Everyone experiences occasional aches and pains. In fact, sudden pain is an important nervous system reaction that helps alert you to potential injury. When an injury occurs, pain signals travel from the injured area to your spinal cord and to your brain.
The pain will generally become less severe as the injury heals. However, chronic pain is different from typical pain. Your body continues to send pain signals to your brain, even after the injury heals. This can last for several weeks or years. It can limit your mobility and reduce your flexibility, strength, and endurance. This can make daily tasks and activities difficult to get through.
Chronic pain is defined as pain that lasts at least 12 weeks. The pain may feel sharp or dull, causing a burning or aching sensation in the affected areas. It can be constant or intermittent, coming and going for no apparent reason. It can occur almost anywhere on your body. Pain may feel different in different affected areas.
Some of the most common types of chronic pain include:
- postsurgical pain
- post-traumatic pain
- lower back pain
- cancer pain
- Arthritis pain
- Neurogenic pain (pain caused by nerve damage)
- psychogenic pain (pain that is not caused by disease, injury, or nerve damage)
According to the American Academy of Pain Medicine, more than 1.5 billion people around the world have chronic pain. It is the most common cause of long-term disability in the United States, affecting about 100 million Americans.
What Causes Chronic Pain?
Chronic pain is usually caused by an initial injury, such as a back sprain or a pulled muscle. It is believed to develop after nerves are damaged. Damage to the nerves makes the pain more intense and long-lasting. In these cases, treating the underlying injury may not resolve the chronic pain.
In some cases, however, people experience chronic pain without prior injury. The exact causes without injury are not well understood. Pain can sometimes be due to an underlying health condition, such as:
- chronic fatigue syndrome - characterized by prolonged and extreme tiredness that is often accompanied by pain
- endometriosis - a painful disorder that occurs when the uterine lining grows outside the uterus
- Fibromyalgia: widespread pain in the bones and muscles.
- Inflammatory bowel disease - a group of conditions that cause chronic, painful inflammation in the digestive tract.
- Interstitial cystitis: a chronic disorder characterized by pressure and pain in the bladder.
- Temporomandibular Joint (TMJ) Dysfunction - A condition that causes a clicking, popping, or painful lock of the jaw.
- Vulvodynia: chronic pain in the vulva that occurs without obvious cause.
Who is at risk?
It can affect people of all ages, but it is more common in older adults. Besides age, other factors that can increase your risk of developing chronic pain include:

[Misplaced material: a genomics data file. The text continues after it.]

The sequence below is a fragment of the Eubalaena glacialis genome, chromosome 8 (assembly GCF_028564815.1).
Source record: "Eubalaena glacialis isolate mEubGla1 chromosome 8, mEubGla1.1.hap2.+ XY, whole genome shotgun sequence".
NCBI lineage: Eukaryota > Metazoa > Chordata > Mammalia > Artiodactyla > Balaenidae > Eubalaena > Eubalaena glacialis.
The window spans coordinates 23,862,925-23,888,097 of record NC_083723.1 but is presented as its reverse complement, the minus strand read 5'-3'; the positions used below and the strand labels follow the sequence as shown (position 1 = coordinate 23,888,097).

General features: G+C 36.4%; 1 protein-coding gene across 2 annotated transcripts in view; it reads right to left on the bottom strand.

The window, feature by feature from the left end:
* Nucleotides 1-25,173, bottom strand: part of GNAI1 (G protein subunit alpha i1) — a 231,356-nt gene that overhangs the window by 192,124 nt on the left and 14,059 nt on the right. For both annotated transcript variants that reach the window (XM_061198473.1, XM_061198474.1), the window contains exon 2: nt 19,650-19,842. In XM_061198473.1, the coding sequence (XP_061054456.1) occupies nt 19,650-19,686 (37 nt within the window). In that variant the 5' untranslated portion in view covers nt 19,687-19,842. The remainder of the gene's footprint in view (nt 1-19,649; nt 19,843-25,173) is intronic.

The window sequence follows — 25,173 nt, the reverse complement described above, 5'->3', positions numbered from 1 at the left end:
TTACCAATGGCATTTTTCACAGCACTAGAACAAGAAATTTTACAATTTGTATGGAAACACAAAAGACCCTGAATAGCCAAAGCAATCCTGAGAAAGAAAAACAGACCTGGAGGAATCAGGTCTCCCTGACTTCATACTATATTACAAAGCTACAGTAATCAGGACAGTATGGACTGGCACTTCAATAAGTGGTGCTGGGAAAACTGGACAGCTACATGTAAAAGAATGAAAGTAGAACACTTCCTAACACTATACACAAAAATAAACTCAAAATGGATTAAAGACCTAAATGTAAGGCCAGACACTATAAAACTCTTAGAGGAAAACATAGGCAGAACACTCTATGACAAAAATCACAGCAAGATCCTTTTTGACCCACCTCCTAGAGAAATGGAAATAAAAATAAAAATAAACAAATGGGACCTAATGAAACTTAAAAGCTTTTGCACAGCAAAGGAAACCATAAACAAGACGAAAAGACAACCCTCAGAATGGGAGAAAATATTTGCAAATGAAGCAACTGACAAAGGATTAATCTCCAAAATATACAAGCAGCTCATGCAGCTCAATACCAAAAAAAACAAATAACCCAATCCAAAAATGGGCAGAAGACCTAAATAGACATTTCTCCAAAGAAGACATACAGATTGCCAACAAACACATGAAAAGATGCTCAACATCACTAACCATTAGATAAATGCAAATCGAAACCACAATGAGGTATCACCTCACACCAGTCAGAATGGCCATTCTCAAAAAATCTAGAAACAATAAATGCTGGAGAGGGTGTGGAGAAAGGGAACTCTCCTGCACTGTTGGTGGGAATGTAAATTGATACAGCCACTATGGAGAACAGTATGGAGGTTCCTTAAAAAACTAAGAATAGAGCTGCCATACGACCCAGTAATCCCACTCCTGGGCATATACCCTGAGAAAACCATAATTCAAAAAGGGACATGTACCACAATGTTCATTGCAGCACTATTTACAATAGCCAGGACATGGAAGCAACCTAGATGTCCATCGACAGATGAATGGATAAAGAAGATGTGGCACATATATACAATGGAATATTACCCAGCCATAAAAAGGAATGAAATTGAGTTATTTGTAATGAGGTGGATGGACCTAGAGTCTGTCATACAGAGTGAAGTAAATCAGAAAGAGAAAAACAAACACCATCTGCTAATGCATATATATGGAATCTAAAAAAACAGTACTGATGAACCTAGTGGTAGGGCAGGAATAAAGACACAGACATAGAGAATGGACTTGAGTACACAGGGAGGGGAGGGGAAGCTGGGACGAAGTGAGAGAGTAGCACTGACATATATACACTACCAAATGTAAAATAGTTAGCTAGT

- having an injury
- have surgery
- to be a woman
- being overweight or obese
How is it treated?
The main goal of treatment is to reduce pain and increase mobility. This helps you return to your daily activities without discomfort.
The severity and frequency of chronic pain can differ between individuals. So doctors create pain management plans that are specific to each person. Your pain management plan will depend on your symptoms and any underlying health conditions. Medical treatments, lifestyle remedies, or a combination of these can be used.
Medical procedures for chronic pain
Certain medical procedures can also provide relief. An example of a few are:
- electrical stimulation, which reduces pain by sending mild electrical shocks to the muscles
- nerve block, which is an injection that stops nerves from sending pain signals to your brain
- acupuncture, which involves lightly pricking the skin with needles to relieve pain Surgery, which corrects injuries that may have healed improperly and may be contributing to the pain.
Lifestyle remedies for chronic pain.
Also, there are several lifestyle remedies that help relieve chronic pain. Examples include:
- physical therapy
- Tai Chi
- art and music therapy
- pet therapy
Treat chronic pain.
There is no cure for chronic pain, but the condition can be managed successfully. It is important to stick to your pain management plan to help relieve symptoms.
Physical pain is related to emotional pain, so chronic pain can increase your stress levels. Developing emotional skills can help you cope with any stress related to your condition. Here are some steps you can take to reduce stress:
Take good care of your body: Eating well, getting enough sleep, and exercising regularly can keep your body healthy and reduce feelings of stress.
Stay involved in your daily activities - You can improve your mood and decrease stress by participating in activities you enjoy and socializing with friends. Chronic pain can make certain tasks challenging. But isolating yourself can give you a more negative outlook on your condition and increase your sensitivity to pain.
Seek Support - Friends, family, and support groups can help and comfort you through difficult times. Whether you're struggling with daily tasks or just need an emotional boost, a close friend or loved one can provide the support you need.
For more information and resources, visit the American Chronic Pain Association website at theacpa.org.